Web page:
The odds-makers must be enjoying themselves today.
After initially declaring that its deal to acquire Time Warner Cable Inc. (NYSE: TWC) would close by the end of 2014 or early 2015, Comcast Corp. (Nasdaq: CMCSA, CMCSK) is now resetting expectations to suggest that the US government's regulatory review of the $45 billion transaction won't wrap up till around summer time.
In a fresh blog post, Comcast Executive Vice President David Cohen said, "Given the FCC's recent decision to pause the shot clock, we have recently reassessed the time frame when we expect the government's regulatory review to be completed and now expect that the review should be concluded in the middle of the year."
If Cohen is right, the timing would match up with the American Cable Association (ACA) 's prediction. ACA Senior Vice President of Government Affairs Ross Lieberman estimated earlier this month that a decision on the merger wouldn't be delivered until the summer. Lieberman cited the 230-day review of Comcast's acquisition of NBCUniversal LLC four years ago as evidence that the TWC transaction could take longer than expected. The ACA spokesperson did, however, make a bet that the government will ultimately approve the deal. (See DC Insiders Handicap Cable's Big Merger .)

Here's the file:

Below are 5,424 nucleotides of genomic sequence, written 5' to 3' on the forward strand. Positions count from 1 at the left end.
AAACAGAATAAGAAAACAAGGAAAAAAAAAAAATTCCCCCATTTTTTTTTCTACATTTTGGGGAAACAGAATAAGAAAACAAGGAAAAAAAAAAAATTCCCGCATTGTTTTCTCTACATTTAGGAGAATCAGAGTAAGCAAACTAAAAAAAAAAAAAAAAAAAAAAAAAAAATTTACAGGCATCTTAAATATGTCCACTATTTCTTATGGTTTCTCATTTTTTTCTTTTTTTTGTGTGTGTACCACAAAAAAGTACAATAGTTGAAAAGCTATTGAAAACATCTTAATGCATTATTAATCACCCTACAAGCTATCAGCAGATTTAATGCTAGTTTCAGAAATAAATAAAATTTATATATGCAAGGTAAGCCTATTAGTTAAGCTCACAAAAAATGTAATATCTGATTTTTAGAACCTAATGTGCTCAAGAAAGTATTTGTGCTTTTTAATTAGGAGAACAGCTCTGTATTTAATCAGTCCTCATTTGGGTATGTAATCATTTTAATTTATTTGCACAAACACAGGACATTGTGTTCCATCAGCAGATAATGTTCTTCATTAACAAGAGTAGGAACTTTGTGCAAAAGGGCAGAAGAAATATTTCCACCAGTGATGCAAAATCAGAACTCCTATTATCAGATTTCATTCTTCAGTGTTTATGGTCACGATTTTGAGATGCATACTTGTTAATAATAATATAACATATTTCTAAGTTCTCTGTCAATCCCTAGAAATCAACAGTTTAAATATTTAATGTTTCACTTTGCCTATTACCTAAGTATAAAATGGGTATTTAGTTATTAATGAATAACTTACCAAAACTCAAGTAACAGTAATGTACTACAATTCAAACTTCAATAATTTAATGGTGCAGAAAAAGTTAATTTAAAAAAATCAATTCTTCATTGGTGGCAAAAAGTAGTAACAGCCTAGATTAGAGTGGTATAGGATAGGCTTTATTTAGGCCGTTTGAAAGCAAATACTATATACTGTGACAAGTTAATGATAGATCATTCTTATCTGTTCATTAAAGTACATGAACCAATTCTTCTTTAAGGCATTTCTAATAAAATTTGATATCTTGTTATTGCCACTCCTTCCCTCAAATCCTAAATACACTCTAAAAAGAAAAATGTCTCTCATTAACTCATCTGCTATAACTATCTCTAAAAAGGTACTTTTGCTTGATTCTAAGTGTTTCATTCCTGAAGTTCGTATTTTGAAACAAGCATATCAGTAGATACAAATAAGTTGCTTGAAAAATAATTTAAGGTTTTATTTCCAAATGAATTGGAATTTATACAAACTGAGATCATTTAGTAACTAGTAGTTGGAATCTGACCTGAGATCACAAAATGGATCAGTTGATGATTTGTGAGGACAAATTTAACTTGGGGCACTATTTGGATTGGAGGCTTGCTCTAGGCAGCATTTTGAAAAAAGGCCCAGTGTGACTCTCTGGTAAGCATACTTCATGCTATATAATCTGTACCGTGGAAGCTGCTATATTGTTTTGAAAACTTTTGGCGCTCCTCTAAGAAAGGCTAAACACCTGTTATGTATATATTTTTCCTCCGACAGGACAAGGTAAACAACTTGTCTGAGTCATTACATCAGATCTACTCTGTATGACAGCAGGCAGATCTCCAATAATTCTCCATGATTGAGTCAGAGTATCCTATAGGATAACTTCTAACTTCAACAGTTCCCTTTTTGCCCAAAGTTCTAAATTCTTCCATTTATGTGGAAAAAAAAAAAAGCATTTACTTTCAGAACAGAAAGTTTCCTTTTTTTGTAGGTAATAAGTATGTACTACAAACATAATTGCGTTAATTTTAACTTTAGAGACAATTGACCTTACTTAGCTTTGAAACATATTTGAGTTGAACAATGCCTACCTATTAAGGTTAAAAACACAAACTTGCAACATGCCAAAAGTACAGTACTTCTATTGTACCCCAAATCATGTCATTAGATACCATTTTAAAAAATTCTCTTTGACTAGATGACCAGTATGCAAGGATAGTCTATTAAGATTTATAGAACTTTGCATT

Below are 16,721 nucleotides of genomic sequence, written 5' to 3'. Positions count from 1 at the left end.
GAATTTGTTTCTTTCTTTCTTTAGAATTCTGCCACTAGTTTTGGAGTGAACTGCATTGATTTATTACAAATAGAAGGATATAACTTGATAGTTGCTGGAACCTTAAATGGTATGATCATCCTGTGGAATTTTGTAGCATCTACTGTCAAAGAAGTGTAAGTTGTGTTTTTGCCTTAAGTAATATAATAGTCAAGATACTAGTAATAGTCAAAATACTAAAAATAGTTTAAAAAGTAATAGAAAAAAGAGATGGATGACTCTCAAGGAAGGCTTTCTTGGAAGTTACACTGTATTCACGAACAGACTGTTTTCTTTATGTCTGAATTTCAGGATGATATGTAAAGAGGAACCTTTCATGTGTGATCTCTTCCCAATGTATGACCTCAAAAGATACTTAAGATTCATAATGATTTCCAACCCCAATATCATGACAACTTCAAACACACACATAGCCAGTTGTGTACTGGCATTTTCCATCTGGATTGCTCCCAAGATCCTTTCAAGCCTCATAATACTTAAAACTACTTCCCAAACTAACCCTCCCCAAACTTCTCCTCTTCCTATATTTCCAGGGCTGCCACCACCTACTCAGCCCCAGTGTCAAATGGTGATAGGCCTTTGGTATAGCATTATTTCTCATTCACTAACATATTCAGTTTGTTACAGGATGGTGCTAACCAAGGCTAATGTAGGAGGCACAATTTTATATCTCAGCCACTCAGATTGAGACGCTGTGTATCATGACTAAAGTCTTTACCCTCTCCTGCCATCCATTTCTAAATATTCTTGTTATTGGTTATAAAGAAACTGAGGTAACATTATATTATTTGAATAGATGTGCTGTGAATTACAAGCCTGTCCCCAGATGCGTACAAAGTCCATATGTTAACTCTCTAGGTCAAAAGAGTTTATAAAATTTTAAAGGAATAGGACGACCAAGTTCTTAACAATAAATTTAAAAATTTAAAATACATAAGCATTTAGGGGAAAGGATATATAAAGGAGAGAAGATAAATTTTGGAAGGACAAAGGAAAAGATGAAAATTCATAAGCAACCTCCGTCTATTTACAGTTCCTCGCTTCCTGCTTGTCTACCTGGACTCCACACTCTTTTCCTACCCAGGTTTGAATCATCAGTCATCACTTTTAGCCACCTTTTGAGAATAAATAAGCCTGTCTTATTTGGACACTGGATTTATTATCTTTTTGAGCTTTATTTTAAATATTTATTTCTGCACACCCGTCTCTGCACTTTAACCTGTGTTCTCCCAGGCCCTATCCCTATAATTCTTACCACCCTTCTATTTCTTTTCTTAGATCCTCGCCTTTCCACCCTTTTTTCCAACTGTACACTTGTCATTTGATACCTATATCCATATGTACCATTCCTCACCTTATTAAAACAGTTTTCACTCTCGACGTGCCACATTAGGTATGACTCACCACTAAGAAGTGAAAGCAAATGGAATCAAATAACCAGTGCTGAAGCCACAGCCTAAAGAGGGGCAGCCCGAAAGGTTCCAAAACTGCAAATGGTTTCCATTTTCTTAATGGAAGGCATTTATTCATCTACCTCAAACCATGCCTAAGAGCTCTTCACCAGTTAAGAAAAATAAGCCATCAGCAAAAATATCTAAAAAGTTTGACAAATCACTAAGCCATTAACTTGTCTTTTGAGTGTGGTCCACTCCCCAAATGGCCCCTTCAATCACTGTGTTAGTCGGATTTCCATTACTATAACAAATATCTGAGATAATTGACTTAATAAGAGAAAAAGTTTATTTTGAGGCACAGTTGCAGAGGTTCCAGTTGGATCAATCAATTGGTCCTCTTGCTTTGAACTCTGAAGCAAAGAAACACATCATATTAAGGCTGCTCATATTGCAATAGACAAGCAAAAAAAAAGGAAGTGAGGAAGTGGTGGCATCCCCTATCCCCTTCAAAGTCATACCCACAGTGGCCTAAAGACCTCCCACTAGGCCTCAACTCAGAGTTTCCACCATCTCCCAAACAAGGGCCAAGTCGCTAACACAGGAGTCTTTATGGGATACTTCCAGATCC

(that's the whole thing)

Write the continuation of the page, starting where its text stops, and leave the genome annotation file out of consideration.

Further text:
One of the major reasons the merger timeline has been extended is because of the volume of documentation the Federal Communications Commission (FCC) has requested. Currently, several of these records requests are being held up in court because programmers are concerned about sharing the details of their contract negotiations with Comcast and TWC. The FCC has stopped its own review shot clock until the United States Court of Appeals for the District of Columbia Circuit decides whether programmers have a right to withhold contract details from an extended merger review committee. (See FCC Stops Clock on Merger Madness.)
Meanwhile, Comcast is trying to stay on the FCC's good side by limiting its criticisms of the Commission's recent decision to regulate broadband providers under Title II of the Communications Act. The National Cable & Telecommunications Association (NCTA) is expected to sue the FCC on behalf of cable operators, but Comcast has so far distanced itself from a direct fight with the Commission. (See Net Neutrality Suits: Only The Beginning?)
— Mari Silbey, special to Light Reading